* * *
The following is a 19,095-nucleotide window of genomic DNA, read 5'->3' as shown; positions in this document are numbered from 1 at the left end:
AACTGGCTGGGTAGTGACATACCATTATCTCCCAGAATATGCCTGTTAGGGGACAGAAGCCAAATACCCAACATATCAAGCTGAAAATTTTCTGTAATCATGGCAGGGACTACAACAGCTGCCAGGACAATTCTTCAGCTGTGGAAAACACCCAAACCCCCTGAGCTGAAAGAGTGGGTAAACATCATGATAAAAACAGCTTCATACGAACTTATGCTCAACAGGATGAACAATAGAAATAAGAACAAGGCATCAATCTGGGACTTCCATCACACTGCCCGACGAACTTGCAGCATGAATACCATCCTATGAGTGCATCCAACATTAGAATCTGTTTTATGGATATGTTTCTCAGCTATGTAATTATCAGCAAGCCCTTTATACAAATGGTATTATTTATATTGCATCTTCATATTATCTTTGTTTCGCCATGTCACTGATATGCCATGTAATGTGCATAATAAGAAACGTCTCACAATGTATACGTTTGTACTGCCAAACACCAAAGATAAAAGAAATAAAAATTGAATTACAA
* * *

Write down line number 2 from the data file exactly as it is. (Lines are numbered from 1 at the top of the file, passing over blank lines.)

AACTGGCTGGGTAGTGACATACCATTATCTCCCAGAATATGCCTGTTAGGGGACAGAAGCCAAATACCCAACATATCAAGCTGAAAATTTTCTGTAATCATGGCAGGGACTACAACAGCTGCCAGGACAATTCTTCAGCTGTGGAAAACACCCAAACCCCCTGAGCTGAAAGAGTGGGTAAACATCATGATAAAAACAGCTTCATACGAACTTATGCTCAACAGGATGAACAATAGAAATAAGAACAAGGCATCAATCTGGGACTTCCATCACACTGCCCGACGAACTTGCAGCATGAATACCATCCTATGAGTGCATCCAACATTAGAATCTGTTTTATGGATATGTTTCTCAGCTATGTAATTATCAGCAAGCCCTTTATACAAATGGTATTATTTATATTGCATCTTCATATTATCTTTGTTTCGCCATGTCACTGATATGCCATGTAATGTGCATAATAAGAAACGTCTCACAATGTATACGTTTGTACTGCCAAACACCAAAGATAAAAGAAATAAAAATTGAATTACAA